Seniors Choosing Isolation?

Seniors Choosing Isolation?

Seniors in IsolationWhat a sad circumstance for seniors to be alone during the holidays. Is the isolation voluntary or involuntary? My poor mom has ecoli and was put into isolation at her skilled nursing community. Everyone has to wear a gown, gloves and a mask to enter her room. She will NOT get to dine with her fellow residents for four more days. Fortunately, she is more than halfway through her antibiotic and feels good now. She was in great spirits today and even invited me to stay for lunch!

Some seniors become isolated as they age in their home like my in-laws. They refuse to move to a retirement community. Both have dementia and neither of them drives. They are 100 percent dependent on one local son to bring them groceries, take them to the doctor and socialize with them. Is this enough human interaction? I don’t think so.

Other seniors determined to stay at home, use home care and become dependent on a single caregiver. Is this a healthy life? The rest of us interact with 10 or 20 people a day. What happens when someone only interacts with one person, day after day, month after month? Many years ago, my mom was in this situation and it was when the memory issues began.

Every senior faces a choice to plan ahead by moving to a senior living community or wait until a health care crisis and live with the consequences. I hope and pray that more seniors chose multiple human interactions by moving to a senior living community. My mom started to thrive again after she moved to assisted living. My in-laws could thrive again too, but they refuse.

My mom is in a good place and will see quite a few different staff during her isolation. My in-laws are 1000 miles away and will be in a lonely house for the holidays. The house can’t talk to them, smile at them or buy them groceries.

Diane Masson’s new guide book for seniors, “Your Senior Housing Options,” will be will be coming soon to If you sign up for my weekly newsletter on the right side of this blog, you will be notified when my new book becomes available. Check out my new website: or please follow me on Facebook.

“Your Senior Housing Options,” is dedicated to my mother, whose stories are peppered throughout. Being her advocate for over ten years has taught me to be a better person. My mom has dementia, but I am truly blessed that she still calls me by name. Her smile and joy inspires me to see the positive side of life. It makes me want to reach out and help seniors and their families make better choices today so they can have more secure long-term care plans tomorrow.


  1. Diane, this will become a huge issue with the baby boomers moving into their twilight years. In a sense, I suspect this is a learned condition because people feel the need to “stand on their own.” Somehow, being isolated seems to include an environment of personal “responsibility” whereby a person takes care of themselves come hell or high water. Add this to the fact that churches will begin to crumble in the near future and the safety net gets very small, indeed. Great post!

    • Yes, seniors want to be independent and be in control. What few know is that as they refuse to move, their housing choices become limited. My in-laws no longer qualify for an independent setting and would need to live in assisted living or memory care.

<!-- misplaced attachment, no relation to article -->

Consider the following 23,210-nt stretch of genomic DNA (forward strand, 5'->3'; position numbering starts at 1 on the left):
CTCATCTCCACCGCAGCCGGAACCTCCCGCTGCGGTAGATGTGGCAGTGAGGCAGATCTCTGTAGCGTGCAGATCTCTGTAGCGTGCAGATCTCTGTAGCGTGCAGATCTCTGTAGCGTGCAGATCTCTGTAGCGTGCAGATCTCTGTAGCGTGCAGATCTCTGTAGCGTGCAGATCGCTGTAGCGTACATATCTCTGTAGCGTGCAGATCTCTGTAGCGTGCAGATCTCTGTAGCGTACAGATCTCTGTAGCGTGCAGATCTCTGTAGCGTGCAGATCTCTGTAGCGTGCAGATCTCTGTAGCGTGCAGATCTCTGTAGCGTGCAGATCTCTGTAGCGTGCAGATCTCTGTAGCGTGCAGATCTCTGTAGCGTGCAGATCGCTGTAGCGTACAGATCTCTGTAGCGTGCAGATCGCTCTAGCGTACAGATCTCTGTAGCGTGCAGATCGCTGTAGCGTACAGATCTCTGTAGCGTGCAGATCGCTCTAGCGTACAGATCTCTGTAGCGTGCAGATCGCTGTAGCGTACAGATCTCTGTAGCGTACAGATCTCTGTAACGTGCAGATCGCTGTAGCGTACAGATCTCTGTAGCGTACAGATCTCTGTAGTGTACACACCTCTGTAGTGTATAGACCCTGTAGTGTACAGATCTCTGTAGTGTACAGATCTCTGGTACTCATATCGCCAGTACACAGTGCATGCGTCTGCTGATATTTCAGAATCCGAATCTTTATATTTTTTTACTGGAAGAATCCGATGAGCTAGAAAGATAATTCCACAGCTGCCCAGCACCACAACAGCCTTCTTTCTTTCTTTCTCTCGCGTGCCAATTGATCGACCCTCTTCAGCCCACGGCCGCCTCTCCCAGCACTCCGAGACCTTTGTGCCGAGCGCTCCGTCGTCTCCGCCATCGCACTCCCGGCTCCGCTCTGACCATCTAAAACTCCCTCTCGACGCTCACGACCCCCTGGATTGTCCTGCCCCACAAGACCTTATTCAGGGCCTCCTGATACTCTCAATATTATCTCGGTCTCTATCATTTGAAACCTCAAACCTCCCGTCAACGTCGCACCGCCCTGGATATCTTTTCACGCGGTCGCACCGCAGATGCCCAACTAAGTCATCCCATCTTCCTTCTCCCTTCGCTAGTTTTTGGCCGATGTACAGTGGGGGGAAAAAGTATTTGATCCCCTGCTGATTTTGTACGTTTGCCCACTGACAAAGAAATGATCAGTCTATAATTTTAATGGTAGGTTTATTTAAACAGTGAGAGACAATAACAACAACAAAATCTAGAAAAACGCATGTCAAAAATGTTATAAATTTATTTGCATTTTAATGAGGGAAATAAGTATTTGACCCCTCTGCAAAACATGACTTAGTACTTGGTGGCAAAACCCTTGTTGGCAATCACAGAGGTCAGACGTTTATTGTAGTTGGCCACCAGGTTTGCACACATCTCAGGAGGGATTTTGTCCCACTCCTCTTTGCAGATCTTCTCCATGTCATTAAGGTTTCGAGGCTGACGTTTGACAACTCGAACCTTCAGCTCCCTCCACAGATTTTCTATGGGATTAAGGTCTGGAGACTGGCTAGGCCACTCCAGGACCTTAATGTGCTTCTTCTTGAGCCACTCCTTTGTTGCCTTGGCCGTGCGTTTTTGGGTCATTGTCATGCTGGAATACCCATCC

2. Diane et al,

    Keep in mind that isolation is one of the signs of depression. As a person becomes more depressed, their life becomes more one-dimensional, relying on fewer and fewer people. Depression is not to be taken lightly at any age, and can even be potentially fatal.

    I don’t find depression in seniors to be that surprising. Imagine your friends around start dieing, becoming less mobile, dietary restrictions, drugs upon drugs, your world becoming smaller, the mind not working as well as it once did, end of life issues, and the list comes on and on. No wonder there are more and more cases of geriatric depression.

    Depression is hard to DEFINITIVELY diagnose. I see the drugs for depression as a broken promise. They get sold as the best thing since sliced bread; they are not. Some times they work, sometimes they don’t, and side affect sometimes carry side affects equal to worse than the original depression.

    If seniors are open minded, here are some things to try even before a drug treatment.

    –Any form of exercise
    –Mindfulness exercise (a form of meditation)
    –Breathing exercise (another form of meditation)
    –Start up a depression support group at the senior community. Even a structured peer based program can prove effective.
    –Rebuild/Expand their circle of friends, even a phone call a day can make a difference.
    –Try to have them re-pickup their hobby or craft.
    –Licensed Therapist


    someone who finds himself trying to break through his isolation after a serious depressive cycle

    • Now, you have brought up an interesting point! If a senior is isolating in their home because of depression, how can they be helped if they don’t drive and refuse to go to the doctor? Wouldn’t it be better if they lived in a senior community with a more supportive environment? Tough questions that many families are facing over the holidays. Thanks for your tips on depression.

  3. From Linked In
    Karen Koch
    Occupational therapist/design lead – making homes safe, accessible, maintenance-free and beautiful.

    Good article but so sad. Isolation is part of depress I wonder how much of the isolation has to do with depression. My grandfather began to blossom when he went to a nursing home probably due to increased social interaction.

    Diane Masson
    Regional Marketing Director at Freedom Management Co.

    Thanks for sharing your experience with your grandfather.